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They’ll never lie down and admit defeat. We think we’ve killed them off—but back they come. The eternal resurrection, I’d call it. Lord and Taylor knew all along and have always been ready to satisfy your beret cravings. One of their berets is made of navy blue taffeta with a criss-crossed peek-a-boo arrangement to crown your crown. Another is their own interpretation of Descat’s beret that swoops and swirls in a mad way. There is a baby bonnet that only hints of its source—it’s more like a halo, but above all things is not demure. Of course, if you feel gay and blithe, they’ll do you up proud in the best Tyrolean manner, but when you see their berets, you will think as I do—long may they live.

After all, good taste is something to sing about, and at Pennington’s (231 East Forty-second street) good taste in furniture is the theme song. You are safe in their hands. You may think it is a shop to approach on tip-toe and with whispers of awe; but that’s all wrong. Mr. Roehmer, a kindly soul, combs the world’s markets for style, with an eye to charm prospective furniture buyers, but also with a thought for the purse-strings of us poor mortals. Right now, with the fickle dollar, there is very little being imported in the way of lush French fabrics, so Pennington has gathered up furniture with these fabrics which cannot be duplicated or reordered, and are closing them out at spectacular savings. The experience of buying really good furniture is now yours to enjoy—on this year’s income.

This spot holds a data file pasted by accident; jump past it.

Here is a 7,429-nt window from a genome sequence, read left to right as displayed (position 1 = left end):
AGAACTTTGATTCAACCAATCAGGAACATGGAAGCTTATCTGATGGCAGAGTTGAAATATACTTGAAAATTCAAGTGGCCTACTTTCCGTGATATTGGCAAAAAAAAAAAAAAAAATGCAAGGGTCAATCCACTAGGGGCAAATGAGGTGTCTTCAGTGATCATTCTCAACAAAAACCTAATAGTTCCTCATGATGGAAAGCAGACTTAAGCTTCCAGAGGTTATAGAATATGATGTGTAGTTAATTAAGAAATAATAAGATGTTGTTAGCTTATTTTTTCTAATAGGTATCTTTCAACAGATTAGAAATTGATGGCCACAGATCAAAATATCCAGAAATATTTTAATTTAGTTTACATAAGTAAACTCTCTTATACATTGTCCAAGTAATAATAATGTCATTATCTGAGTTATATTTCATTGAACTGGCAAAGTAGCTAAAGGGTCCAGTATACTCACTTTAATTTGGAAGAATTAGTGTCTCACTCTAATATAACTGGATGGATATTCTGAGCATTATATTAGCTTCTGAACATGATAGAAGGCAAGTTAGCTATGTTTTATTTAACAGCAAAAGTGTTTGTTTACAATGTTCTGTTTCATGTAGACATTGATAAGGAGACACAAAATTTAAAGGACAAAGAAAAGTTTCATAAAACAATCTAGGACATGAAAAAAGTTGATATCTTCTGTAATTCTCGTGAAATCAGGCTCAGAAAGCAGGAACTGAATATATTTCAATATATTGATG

Talk about the cloud with a silver lining—you don’t know anything until you have seen the silver raincoat at Peck and Peck’s. It’s just one of those little accidents of a chemist that sometimes turns into a big event. This chemist set out to do something about adhesive tape—maybe he wanted to make it stick tighter—but what came out of the crucible was a bright and shining fabric that makes the gold standard look like tired gilt. Such a fabric has never been seen on land or sea. Light as a feather, shiny as a newly minted dollar, and rain-resisting as a duck. It was Peck and Peck who got the grand idea of making this brainchild of the bewildered chemist into a city slicker for rainy days. They did it in a classic model and suggest that you wear it with red accessories.

Breathes there a girl with soul so dead who never to herself had said—I want a slimmer and better figure? Her longing can be appeased at Marie Ollendorf’s at the St. Moritz. What that individual can do about pummeling you into shape is everybody’s business. Besides her expert massage, her other contribution to the joy of life is “Forme de L’Heure,” a reducing soap to be used on those fatty bulges and which works wonders with a few applications. Drop in for a free consultation.

The boot tab pusher is a gift from the tradition of old England. Twenty million equestrians should bless me for bringing it to the fore. It’s just a neat little stick with a wide, flat end that sends the recalcitrant buttons of your breaches down in a well-ordered and disciplined retreat when you pull on your boots—tames them early in the game, you see. Once you’re happily astride, you’ll have no more button trouble. No longer after the first glory of your canter will misery set in—no longer will you have a burning insignia of bruises to spoil the perfection of your lazy jog home after a perfect run. Altman’s has this for about $1.50.

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